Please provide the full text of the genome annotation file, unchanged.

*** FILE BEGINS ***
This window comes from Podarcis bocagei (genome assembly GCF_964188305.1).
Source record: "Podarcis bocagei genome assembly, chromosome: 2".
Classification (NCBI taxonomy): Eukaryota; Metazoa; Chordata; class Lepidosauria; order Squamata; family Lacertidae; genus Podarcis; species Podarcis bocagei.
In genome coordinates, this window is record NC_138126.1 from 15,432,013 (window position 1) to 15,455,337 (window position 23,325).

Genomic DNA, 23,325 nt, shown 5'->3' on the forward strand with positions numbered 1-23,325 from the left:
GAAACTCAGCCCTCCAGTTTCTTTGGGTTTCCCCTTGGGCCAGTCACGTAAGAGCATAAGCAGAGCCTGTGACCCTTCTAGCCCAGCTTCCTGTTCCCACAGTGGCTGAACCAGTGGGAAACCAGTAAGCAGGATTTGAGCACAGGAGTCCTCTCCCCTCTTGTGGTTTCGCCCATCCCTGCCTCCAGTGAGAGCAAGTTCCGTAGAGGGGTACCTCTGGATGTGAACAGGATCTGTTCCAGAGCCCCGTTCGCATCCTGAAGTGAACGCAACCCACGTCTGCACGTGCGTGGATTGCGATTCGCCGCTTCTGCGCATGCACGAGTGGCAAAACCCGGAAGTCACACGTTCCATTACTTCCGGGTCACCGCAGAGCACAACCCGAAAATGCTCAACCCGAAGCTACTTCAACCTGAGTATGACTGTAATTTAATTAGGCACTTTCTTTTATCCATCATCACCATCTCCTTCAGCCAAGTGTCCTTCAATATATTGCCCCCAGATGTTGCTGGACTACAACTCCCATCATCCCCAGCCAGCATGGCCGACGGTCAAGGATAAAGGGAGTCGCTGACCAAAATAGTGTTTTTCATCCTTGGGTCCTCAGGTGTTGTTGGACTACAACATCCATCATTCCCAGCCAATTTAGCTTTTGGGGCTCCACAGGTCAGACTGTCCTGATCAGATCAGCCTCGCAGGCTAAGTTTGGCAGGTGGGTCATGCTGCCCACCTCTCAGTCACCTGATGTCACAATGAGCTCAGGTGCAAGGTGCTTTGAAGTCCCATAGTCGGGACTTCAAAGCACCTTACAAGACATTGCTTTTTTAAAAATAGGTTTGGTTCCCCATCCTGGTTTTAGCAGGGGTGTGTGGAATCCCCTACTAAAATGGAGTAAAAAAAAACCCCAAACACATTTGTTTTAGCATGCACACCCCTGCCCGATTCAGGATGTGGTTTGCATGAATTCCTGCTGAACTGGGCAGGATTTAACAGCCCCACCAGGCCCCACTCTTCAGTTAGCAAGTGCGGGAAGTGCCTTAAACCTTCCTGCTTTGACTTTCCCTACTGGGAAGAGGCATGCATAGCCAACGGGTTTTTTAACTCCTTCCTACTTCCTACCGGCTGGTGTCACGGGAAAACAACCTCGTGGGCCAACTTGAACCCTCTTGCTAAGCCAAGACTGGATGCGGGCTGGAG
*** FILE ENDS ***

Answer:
This window comes from Podarcis bocagei (genome assembly GCF_964188305.1).
Source record: "Podarcis bocagei genome assembly, chromosome: 2".
Classification (NCBI taxonomy): Eukaryota; Metazoa; Chordata; class Lepidosauria; order Squamata; family Lacertidae; genus Podarcis; species Podarcis bocagei.
In genome coordinates, this window is record NC_138126.1 from 15,432,013 (window position 1) to 15,455,337 (window position 23,325).

Genomic DNA, 23,325 nt, shown 5'->3' on the forward strand with positions numbered 1-23,325 from the left:
GAAACTCAGCCCTCCAGTTTCTTTGGGTTTCCCCTTGGGCCAGTCACGTAAGAGCATAAGCAGAGCCTGTGACCCTTCTAGCCCAGCTTCCTGTTCCCACAGTGGCTGAACCAGTGGGAAACCAGTAAGCAGGATTTGAGCACAGGAGTCCTCTCCCCTCTTGTGGTTTCGCCCATCCCTGCCTCCAGTGAGAGCAAGTTCCGTAGAGGGGTACCTCTGGATGTGAACAGGATCTGTTCCAGAGCCCCGTTCGCATCCTGAAGTGAACGCAACCCACGTCTGCACGTGCGTGGATTGCGATTCGCCGCTTCTGCGCATGCACGAGTGGCAAAACCCGGAAGTCACACGTTCCATTACTTCCGGGTCACCGCAGAGCACAACCCGAAAATGCTCAACCCGAAGCTACTTCAACCTGAGTATGACTGTAATTTAATTAGGCACTTTCTTTTATCCATCATCACCATCTCCTTCAGCCAAGTGTCCTTCAATATATTGCCCCCAGATGTTGCTGGACTACAACTCCCATCATCCCCAGCCAGCATGGCCGACGGTCAAGGATAAAGGGAGTCGCTGACCAAAATAGTGTTTTTCATCCTTGGGTCCTCAGGTGTTGTTGGACTACAACATCCATCATTCCCAGCCAATTTAGCTTTTGGGGCTCCACAGGTCAGACTGTCCTGATCAGATCAGCCTCGCAGGCTAAGTTTGGCAGGTGGGTCATGCTGCCCACCTCTCAGTCACCTGATGTCACAATGAGCTCAGGTGCAAGGTGCTTTGAAGTCCCATAGTCGGGACTTCAAAGCACCTTACAAGACATTGCTTTTTTAAAAATAGGTTTGGTTCCCCATCCTGGTTTTAGCAGGGGTGTGTGGAATCCCCTACTAAAATGGAGTAAAAAAAAACCCCAAACACATTTGTTTTAGCATGCACACCCCTGCCCGATTCAGGATGTGGTTTGCATGAATTCCTGCTGAACTGGGCAGGATTTAACAGCCCCACCAGGCCCCACTCTTCAGTTAGCAAGTGCGGGAAGTGCCTTAAACCTTCCTGCTTTGACTTTCCCTACTGGGAAGAGGCATGCATAGCCAACGGGTTTTTTAACTCCTTCCTACTTCCTACCGGCTGGTGTCACGGGAAAACAACCTCGTGGGCCAACTTGAACCCTCTTGCTAAGCCAAGACTGGATGCGGGCTGGAG